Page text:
Five different films on five different screens in one Polish city on one winter’s Day.
Łódź is the second biggest city (in terms of population) in Poland. Much like England’s second city, Birmingham, it often appears to be unheralded and unloved. In the case of Łódź this belies the fact (or may be because of the fact) that the city was, for most of the last century, Poland’s industrial hub. In the aftermath of Communism, with the decline in the old heavy industries, Łódź has gradually rebranded itself as Poland’s potential innovation and e-commerce centre, whilst converting many of the stately red-brick factory buildings and palaces into the kind of yuppie apartments and sprawling commercial-cultural precincts that North America tends to lead the way in.
One constant throughout all of these changes and transformations has been the city’s obsession with film. Of all the Polish cities it is Łodż that is most frequently associated with that twentieth century cultural behemoth, cinema. As well as having one of Europe’s most prestigious film schools (that gave the world talents as diverse as Kieślowski, Polanski and Wajda) the city also hosts Camerimage, the premier International Film Festival devoted entirely the cinematographer’s art. The city’s main street, Piotrkowska, has its own walk of fame, featuring ‘Hollywood Stars’ for all of the Polish film industries greatest performers, filmmakers, screenwriters and cinematographers. Furthermore in the last decade the avant-garde filmmaker David Lynch has spent a considerable amount of time in the city, the main fruits of which yielded Inland Empire. The city was also immortalised on film with Wajda’s 1975 adaptation of Nobel prize-winner Władysław Reymont’s Ziemia Obiecana, which is arguably one of the greatest works of Polish cinema and tells the early, and highly cosmopolitan, history of the city.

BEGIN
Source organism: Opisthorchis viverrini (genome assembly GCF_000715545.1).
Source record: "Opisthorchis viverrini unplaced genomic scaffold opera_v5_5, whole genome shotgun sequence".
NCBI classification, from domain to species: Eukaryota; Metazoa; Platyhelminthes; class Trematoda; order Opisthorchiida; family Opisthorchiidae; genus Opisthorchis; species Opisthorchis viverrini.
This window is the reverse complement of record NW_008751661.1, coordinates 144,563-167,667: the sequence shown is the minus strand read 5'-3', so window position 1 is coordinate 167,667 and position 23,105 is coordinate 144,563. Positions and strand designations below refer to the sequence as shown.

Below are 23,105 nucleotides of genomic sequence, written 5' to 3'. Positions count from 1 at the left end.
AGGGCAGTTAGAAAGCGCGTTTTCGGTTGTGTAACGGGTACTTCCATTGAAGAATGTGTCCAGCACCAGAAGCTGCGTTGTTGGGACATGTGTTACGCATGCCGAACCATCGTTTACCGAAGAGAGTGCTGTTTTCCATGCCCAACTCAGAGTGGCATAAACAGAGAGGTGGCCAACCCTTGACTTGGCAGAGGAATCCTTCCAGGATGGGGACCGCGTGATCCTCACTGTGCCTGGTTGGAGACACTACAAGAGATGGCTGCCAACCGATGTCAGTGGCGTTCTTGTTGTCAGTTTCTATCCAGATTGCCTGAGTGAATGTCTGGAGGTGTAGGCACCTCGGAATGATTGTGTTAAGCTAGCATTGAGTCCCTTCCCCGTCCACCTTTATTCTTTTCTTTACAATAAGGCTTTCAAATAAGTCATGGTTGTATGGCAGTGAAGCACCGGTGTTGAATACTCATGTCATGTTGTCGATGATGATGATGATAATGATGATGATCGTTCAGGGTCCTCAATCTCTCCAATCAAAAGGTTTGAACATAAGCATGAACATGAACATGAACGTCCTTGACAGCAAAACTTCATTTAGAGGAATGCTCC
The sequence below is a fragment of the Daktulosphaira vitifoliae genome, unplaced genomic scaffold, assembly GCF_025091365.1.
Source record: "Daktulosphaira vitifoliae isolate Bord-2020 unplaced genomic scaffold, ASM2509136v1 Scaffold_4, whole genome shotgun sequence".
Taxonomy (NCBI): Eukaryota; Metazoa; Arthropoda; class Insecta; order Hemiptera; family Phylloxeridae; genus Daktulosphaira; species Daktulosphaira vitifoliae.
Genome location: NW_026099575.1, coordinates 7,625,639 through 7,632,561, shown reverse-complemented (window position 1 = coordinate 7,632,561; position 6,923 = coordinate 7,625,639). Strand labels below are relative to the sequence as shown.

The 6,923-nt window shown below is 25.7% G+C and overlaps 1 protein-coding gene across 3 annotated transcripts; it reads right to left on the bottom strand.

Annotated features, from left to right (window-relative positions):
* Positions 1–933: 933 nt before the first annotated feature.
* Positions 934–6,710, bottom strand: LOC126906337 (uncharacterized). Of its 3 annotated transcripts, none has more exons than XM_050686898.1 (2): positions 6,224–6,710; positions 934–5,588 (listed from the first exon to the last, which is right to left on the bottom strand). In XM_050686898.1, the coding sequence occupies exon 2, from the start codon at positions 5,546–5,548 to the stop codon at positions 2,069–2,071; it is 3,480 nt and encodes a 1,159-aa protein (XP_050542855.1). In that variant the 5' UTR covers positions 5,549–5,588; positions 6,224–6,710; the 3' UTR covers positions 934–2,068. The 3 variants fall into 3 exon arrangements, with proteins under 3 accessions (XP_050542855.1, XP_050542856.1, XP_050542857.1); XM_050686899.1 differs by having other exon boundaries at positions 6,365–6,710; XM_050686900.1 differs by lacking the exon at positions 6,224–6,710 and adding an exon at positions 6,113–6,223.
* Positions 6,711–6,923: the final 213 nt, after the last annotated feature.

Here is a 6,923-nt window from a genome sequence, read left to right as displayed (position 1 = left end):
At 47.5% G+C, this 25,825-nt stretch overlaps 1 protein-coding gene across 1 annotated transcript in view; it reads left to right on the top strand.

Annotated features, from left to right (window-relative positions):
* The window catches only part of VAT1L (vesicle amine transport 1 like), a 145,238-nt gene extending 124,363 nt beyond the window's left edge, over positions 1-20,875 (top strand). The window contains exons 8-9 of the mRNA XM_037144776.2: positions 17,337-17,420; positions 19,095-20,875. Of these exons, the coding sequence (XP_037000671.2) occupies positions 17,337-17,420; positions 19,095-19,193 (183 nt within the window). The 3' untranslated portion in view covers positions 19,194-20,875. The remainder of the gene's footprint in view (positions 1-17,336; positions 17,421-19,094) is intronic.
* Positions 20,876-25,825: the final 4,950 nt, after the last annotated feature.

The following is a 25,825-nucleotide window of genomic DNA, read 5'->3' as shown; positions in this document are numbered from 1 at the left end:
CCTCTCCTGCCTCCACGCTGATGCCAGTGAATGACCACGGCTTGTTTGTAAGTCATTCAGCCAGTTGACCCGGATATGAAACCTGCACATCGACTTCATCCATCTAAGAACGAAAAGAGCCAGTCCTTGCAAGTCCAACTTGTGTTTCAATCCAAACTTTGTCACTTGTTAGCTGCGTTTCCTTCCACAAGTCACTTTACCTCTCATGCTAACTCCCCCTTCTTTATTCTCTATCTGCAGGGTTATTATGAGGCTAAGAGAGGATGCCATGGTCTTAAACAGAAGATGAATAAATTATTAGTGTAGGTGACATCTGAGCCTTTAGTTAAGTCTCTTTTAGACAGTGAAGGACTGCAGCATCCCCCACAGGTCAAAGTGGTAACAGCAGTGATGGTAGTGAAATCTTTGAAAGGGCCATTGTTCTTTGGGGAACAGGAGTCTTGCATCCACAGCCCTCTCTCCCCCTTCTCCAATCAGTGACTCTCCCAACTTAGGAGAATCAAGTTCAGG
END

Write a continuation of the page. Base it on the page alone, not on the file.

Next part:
Back in 2001 I came to Łódź for the first time in a teaching capacity at the main city University. I spent two years living in the rough and ready Bałuty district and must have spent upwards of fourteen hours a week in the city’s numerous cinemas. Unlike Germany and Austria, Polish cinemas tend to show films in their original language, rather than resorting to dubbing (except for children’s cinema) or, worse still, the bizarre ‘Lektor’ format beloved of Polish television, in which the same actor reads every role in a dull monotone, over the top of the original dialogue. Being the centre of the Polish film industry Łódż has been traditionally well-served by its cinemas, of which there are still at least ten remaining in and around the city centre. Over the course of the 27th of December this year I decided to revisit many of these cinemas, traversing the city centre in a bid to see five different cinematic offerings over the course of the day. What follows in the next few posts is my account of the day replete with potted history’s of the cinemas in question, reviews of their facilities and brief accounts of the films (fuller reviews of which will appear on this website in due course). My intention is to try to do similar articles in other noteworthy cinematic cities across Europe in the coming years. Hopefully this will prove useful to those of you who may be visiting, or intending to visit, Poland in the coming year, as well as giving a little something different to my standard review format. Please feel free to leave any comments about the work, as well as possible future city suggestions.